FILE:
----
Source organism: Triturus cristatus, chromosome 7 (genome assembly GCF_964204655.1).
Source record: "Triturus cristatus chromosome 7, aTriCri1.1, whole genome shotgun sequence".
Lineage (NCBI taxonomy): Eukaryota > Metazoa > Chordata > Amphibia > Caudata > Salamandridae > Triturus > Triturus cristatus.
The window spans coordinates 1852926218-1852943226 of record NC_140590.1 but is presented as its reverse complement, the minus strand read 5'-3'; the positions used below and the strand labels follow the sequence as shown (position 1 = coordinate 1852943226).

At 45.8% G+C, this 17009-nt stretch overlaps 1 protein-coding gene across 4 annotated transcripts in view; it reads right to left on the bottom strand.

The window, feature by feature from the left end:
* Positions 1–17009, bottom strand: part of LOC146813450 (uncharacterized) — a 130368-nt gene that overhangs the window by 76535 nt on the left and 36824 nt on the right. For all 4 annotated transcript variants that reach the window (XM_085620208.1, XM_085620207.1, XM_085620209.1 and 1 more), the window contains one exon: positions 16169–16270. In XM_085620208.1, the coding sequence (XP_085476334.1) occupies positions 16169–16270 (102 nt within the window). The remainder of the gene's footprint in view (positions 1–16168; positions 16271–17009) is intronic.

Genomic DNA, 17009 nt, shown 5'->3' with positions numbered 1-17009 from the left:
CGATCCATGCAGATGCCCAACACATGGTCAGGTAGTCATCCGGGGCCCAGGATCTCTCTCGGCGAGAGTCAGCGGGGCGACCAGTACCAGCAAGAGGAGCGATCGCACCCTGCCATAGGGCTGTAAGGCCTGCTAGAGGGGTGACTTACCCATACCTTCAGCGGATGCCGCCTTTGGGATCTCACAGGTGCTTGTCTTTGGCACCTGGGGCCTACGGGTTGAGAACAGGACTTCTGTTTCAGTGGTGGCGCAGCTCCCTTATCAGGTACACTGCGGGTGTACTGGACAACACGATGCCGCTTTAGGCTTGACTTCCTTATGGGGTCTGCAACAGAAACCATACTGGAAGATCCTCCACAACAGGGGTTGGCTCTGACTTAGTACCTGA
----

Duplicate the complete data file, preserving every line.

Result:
Source organism: Triturus cristatus, chromosome 7 (genome assembly GCF_964204655.1).
Source record: "Triturus cristatus chromosome 7, aTriCri1.1, whole genome shotgun sequence".
Lineage (NCBI taxonomy): Eukaryota > Metazoa > Chordata > Amphibia > Caudata > Salamandridae > Triturus > Triturus cristatus.
The window spans coordinates 1852926218-1852943226 of record NC_140590.1 but is presented as its reverse complement, the minus strand read 5'-3'; the positions used below and the strand labels follow the sequence as shown (position 1 = coordinate 1852943226).

At 45.8% G+C, this 17009-nt stretch overlaps 1 protein-coding gene across 4 annotated transcripts in view; it reads right to left on the bottom strand.

The window, feature by feature from the left end:
* Positions 1–17009, bottom strand: part of LOC146813450 (uncharacterized) — a 130368-nt gene that overhangs the window by 76535 nt on the left and 36824 nt on the right. For all 4 annotated transcript variants that reach the window (XM_085620208.1, XM_085620207.1, XM_085620209.1 and 1 more), the window contains one exon: positions 16169–16270. In XM_085620208.1, the coding sequence (XP_085476334.1) occupies positions 16169–16270 (102 nt within the window). The remainder of the gene's footprint in view (positions 1–16168; positions 16271–17009) is intronic.

Genomic DNA, 17009 nt, shown 5'->3' with positions numbered 1-17009 from the left:
CGATCCATGCAGATGCCCAACACATGGTCAGGTAGTCATCCGGGGCCCAGGATCTCTCTCGGCGAGAGTCAGCGGGGCGACCAGTACCAGCAAGAGGAGCGATCGCACCCTGCCATAGGGCTGTAAGGCCTGCTAGAGGGGTGACTTACCCATACCTTCAGCGGATGCCGCCTTTGGGATCTCACAGGTGCTTGTCTTTGGCACCTGGGGCCTACGGGTTGAGAACAGGACTTCTGTTTCAGTGGTGGCGCAGCTCCCTTATCAGGTACACTGCGGGTGTACTGGACAACACGATGCCGCTTTAGGCTTGACTTCCTTATGGGGTCTGCAACAGAAACCATACTGGAAGATCCTCCACAACAGGGGTTGGCTCTGACTTAGTACCTGA